I was born here but grew up outside of it, nearby in Racine. Both my mom and grandma exposed me to different aspects of Milwaukee — I spent a lot of time with my grandma who lived here her whole life; her stories of growing up in a hard-luck family during the Depression shaped her outlook, which bled into my family. My mom grew up here and taught early childhood in the public school system for nearly 40 years. As an educator who spent her career teaching kids with a wide range of backgrounds and family dynamics, she always came home with hilarious and heartbreaking stories. For many of her students, she was one of the few reliable adults in their lives, and it gave my sister and me an appreciation for what we had.

I’ve always been fascinated and frustrated by Milwaukee: allured by its history and disappointed by its ongoing struggles to progressively evolve, which makes me a shitty tour guide. I used to work as a cable guy, and the job sent me into homes and businesses all across the city, giving me access to nooks and crannies in neighborhoods and situations most people never encounter. My co-workers and I witnessed firsthand the tremendous economic and class disparity, and for a brief moment, we had windows into their situations. Those are the people and places I want to read about and explore.

Do you think the city is accurately reflected by these stories? Do you think they highlight the personality of the city?

I do think the city is accurately reflected. We strived to get the details right. First and foremost, this is a story collection about Milwaukee; it was crucial that it ring authentically to the people it’s seeking to represent.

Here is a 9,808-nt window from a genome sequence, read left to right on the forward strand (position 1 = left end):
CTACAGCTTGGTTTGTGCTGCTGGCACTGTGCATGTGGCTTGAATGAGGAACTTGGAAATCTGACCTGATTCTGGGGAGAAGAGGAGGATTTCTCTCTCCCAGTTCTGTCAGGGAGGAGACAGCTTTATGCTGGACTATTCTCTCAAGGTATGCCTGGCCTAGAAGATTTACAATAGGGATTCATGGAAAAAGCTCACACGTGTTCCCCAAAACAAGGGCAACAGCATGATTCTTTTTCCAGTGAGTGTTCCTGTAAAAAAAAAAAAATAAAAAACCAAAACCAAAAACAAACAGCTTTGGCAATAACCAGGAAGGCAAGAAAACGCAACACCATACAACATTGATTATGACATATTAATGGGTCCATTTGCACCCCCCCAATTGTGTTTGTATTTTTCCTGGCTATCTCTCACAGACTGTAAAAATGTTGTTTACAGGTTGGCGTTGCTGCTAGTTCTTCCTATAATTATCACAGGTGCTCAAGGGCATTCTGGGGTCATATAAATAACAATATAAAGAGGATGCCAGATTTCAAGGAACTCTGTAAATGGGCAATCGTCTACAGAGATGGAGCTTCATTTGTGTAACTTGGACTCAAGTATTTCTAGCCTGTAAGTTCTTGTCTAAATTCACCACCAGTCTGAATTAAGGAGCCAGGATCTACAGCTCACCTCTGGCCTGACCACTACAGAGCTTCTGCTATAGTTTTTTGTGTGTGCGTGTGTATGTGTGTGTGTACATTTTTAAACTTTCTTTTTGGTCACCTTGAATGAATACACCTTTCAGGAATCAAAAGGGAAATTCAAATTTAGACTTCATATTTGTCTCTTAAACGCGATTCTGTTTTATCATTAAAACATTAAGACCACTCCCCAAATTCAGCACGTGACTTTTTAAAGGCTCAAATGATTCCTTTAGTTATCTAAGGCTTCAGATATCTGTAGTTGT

There’s a sense of humility here, I don’t know if it’s the blue-collar mentality of generations of Rust Belt Midwesterners who’ve had to be resilient, but it’s always appealed to me. The stories in the anthology capture the sense of disillusionment and the resilience of people let down for generations, who bear the brunt of a city mismanaged but possess the stoic resolve to carry on and persevere.

Milwaukee — and Wisconsin in general — might seem like one of those flyover places and it’s not often mentioned in literature. Can you talk about how — if at all — Milwaukee is portrayed in books?

Growing up, the rare occasions Milwaukee or Wisconsin was referenced in pop culture, I ate it up, however fleeting it was. We’re usually portrayed as amorphous Midwesterners, out of touch, out of sync with progressiveness and broadly painted with painful accents.

When fiction has been set in Milwaukee, it tends to focus on the past. Our complicated socioeconomic circumstances and issues with race present a narrative challenge, similar to a lot of other Rust Belt cities not a lot of people are looking to tackle. Unfortunately, the book that has Milwaukee down cold is Matthew Desmond’s Evicted. As a cable guy, I was regularly in many of the places he wrote about, trying to navigate the needs of tenants and landlords in hopes of providing service. His book brought back vivid memories. Gary Brandner’s 1973 novel, Saturday Night in Milwaukee, offers up the sleazy pulpy side “foaming passion and full-bodied action.” Between the two extremes, there’s a lot of narrative ground left to cover. If anything, I hope this anthology motivates someone to write about their Milwaukee experience.

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Erica Ruth Neubauer is a book reviewer and author of the forthcoming Jane Wunderly mystery series.